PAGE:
KeywordsPhilosophy and Religion
Arts and Humanities (miscellaneous)
ethics and legal aspects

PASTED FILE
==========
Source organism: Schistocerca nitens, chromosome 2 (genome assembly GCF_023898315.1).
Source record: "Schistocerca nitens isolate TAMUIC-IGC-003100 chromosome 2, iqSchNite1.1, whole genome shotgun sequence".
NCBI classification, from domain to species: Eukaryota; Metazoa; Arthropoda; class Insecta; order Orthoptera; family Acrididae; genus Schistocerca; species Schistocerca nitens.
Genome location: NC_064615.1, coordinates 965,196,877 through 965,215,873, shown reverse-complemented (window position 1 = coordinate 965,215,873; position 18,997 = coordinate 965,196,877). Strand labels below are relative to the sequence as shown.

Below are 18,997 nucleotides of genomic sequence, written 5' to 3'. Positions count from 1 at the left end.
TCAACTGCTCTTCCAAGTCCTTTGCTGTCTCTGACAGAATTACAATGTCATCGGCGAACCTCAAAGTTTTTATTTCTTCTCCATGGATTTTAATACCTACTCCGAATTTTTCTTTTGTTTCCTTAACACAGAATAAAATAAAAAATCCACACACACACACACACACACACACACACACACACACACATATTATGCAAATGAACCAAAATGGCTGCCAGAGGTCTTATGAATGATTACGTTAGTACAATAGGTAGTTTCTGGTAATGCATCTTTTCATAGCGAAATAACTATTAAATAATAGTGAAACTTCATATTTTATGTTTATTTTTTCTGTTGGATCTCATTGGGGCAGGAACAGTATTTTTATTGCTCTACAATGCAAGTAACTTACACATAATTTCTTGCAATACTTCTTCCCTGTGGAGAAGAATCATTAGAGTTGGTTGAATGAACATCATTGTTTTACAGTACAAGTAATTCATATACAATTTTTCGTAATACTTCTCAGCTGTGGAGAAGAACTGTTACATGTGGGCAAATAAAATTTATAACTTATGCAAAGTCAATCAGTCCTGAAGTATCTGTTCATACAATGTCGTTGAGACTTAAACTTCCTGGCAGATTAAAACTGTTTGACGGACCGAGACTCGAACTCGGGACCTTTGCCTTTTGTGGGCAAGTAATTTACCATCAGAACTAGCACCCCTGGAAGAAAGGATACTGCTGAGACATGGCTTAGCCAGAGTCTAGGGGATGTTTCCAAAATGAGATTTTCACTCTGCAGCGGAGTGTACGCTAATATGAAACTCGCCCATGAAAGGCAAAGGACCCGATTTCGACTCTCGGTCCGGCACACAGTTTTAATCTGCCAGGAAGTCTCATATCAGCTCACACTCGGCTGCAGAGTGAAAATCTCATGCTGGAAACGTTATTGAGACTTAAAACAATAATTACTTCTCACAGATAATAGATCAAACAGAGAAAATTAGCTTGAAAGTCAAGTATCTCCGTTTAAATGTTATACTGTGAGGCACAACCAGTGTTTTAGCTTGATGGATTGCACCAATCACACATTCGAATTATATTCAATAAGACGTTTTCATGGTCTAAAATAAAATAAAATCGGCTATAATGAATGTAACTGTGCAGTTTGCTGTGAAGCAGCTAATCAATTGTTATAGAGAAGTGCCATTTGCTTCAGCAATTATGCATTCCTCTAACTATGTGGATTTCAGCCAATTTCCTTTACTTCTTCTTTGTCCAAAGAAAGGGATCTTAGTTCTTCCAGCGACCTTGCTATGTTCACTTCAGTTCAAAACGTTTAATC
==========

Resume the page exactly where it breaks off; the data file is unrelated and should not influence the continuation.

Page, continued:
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AbstractMany ethical concerns have been voiced about Clinical Decision Support Systems (CDSSs). Special attention has been paid to the effect of CDSSs on autonomy, responsibility, fairness and transparency. This journal has featured a discussion between Rosalind McDougall and Ezio Di Nucci that focused on the impact of IBM’s Watson for Oncology (Watson) on autonomy. The present article elaborates on this discussion in three ways. First, using Jonathan Pugh’s account of rational autonomy we show that how Watson presents its results might impact decisional autonomy, while how Watson produces knowledge might affect practical autonomy. Second, by drawing an analogy with patient decision aids we identify an empirical way of estimating Watson’s impact on autonomy (ie, value-congruence). Lastly, McDougall introduced the notion of value-flexible design as a way to account for the diverging preferences patients hold. We will clarify its relation with the established domain of value-sensitive design. In terms of the tripartite methodology of value-sensitive design, we offer a conceptual clarification using Pugh’s account of rational autonomy, an empirical tool to evaluate Watson’s impact on autonomy and situate a group of technical options to incorporate autonomy in Watson’s design.